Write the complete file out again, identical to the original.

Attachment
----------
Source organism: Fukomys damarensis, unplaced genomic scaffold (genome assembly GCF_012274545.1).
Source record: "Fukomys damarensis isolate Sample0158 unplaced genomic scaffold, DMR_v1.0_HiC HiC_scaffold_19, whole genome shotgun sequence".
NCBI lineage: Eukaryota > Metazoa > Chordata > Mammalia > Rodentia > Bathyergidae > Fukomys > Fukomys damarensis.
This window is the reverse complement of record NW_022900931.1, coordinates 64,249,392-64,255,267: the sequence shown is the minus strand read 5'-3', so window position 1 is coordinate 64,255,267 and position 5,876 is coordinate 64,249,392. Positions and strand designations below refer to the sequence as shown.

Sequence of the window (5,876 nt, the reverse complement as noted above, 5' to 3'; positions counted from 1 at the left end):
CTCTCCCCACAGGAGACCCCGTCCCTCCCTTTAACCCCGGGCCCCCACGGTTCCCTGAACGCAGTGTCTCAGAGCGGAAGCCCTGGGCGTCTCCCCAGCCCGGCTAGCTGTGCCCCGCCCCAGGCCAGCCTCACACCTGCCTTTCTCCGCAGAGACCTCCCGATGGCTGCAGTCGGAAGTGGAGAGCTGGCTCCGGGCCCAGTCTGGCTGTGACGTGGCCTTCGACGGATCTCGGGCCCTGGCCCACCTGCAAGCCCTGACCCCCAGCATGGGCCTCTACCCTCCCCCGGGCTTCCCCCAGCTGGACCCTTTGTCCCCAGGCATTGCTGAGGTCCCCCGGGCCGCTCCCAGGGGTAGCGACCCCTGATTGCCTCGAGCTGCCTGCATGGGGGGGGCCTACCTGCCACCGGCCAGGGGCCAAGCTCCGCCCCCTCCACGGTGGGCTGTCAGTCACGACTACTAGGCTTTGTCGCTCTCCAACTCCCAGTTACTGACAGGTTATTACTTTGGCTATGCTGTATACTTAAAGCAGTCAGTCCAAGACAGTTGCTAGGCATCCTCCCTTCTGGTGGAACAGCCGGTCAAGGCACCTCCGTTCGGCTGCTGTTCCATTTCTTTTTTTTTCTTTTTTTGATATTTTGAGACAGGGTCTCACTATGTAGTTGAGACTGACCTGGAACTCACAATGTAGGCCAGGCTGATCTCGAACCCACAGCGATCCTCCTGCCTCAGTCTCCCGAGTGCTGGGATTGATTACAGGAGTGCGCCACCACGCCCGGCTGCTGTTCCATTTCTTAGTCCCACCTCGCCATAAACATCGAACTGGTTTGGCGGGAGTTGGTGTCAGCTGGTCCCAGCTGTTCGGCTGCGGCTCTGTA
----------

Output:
Source organism: Fukomys damarensis, unplaced genomic scaffold (genome assembly GCF_012274545.1).
Source record: "Fukomys damarensis isolate Sample0158 unplaced genomic scaffold, DMR_v1.0_HiC HiC_scaffold_19, whole genome shotgun sequence".
NCBI lineage: Eukaryota > Metazoa > Chordata > Mammalia > Rodentia > Bathyergidae > Fukomys > Fukomys damarensis.
This window is the reverse complement of record NW_022900931.1, coordinates 64,249,392-64,255,267: the sequence shown is the minus strand read 5'-3', so window position 1 is coordinate 64,255,267 and position 5,876 is coordinate 64,249,392. Positions and strand designations below refer to the sequence as shown.

Sequence of the window (5,876 nt, the reverse complement as noted above, 5' to 3'; positions counted from 1 at the left end):
CTCTCCCCACAGGAGACCCCGTCCCTCCCTTTAACCCCGGGCCCCCACGGTTCCCTGAACGCAGTGTCTCAGAGCGGAAGCCCTGGGCGTCTCCCCAGCCCGGCTAGCTGTGCCCCGCCCCAGGCCAGCCTCACACCTGCCTTTCTCCGCAGAGACCTCCCGATGGCTGCAGTCGGAAGTGGAGAGCTGGCTCCGGGCCCAGTCTGGCTGTGACGTGGCCTTCGACGGATCTCGGGCCCTGGCCCACCTGCAAGCCCTGACCCCCAGCATGGGCCTCTACCCTCCCCCGGGCTTCCCCCAGCTGGACCCTTTGTCCCCAGGCATTGCTGAGGTCCCCCGGGCCGCTCCCAGGGGTAGCGACCCCTGATTGCCTCGAGCTGCCTGCATGGGGGGGGCCTACCTGCCACCGGCCAGGGGCCAAGCTCCGCCCCCTCCACGGTGGGCTGTCAGTCACGACTACTAGGCTTTGTCGCTCTCCAACTCCCAGTTACTGACAGGTTATTACTTTGGCTATGCTGTATACTTAAAGCAGTCAGTCCAAGACAGTTGCTAGGCATCCTCCCTTCTGGTGGAACAGCCGGTCAAGGCACCTCCGTTCGGCTGCTGTTCCATTTCTTTTTTTTTCTTTTTTTGATATTTTGAGACAGGGTCTCACTATGTAGTTGAGACTGACCTGGAACTCACAATGTAGGCCAGGCTGATCTCGAACCCACAGCGATCCTCCTGCCTCAGTCTCCCGAGTGCTGGGATTGATTACAGGAGTGCGCCACCACGCCCGGCTGCTGTTCCATTTCTTAGTCCCACCTCGCCATAAACATCGAACTGGTTTGGCGGGAGTTGGTGTCAGCTGGTCCCAGCTGTTCGGCTGCGGCTCTGTA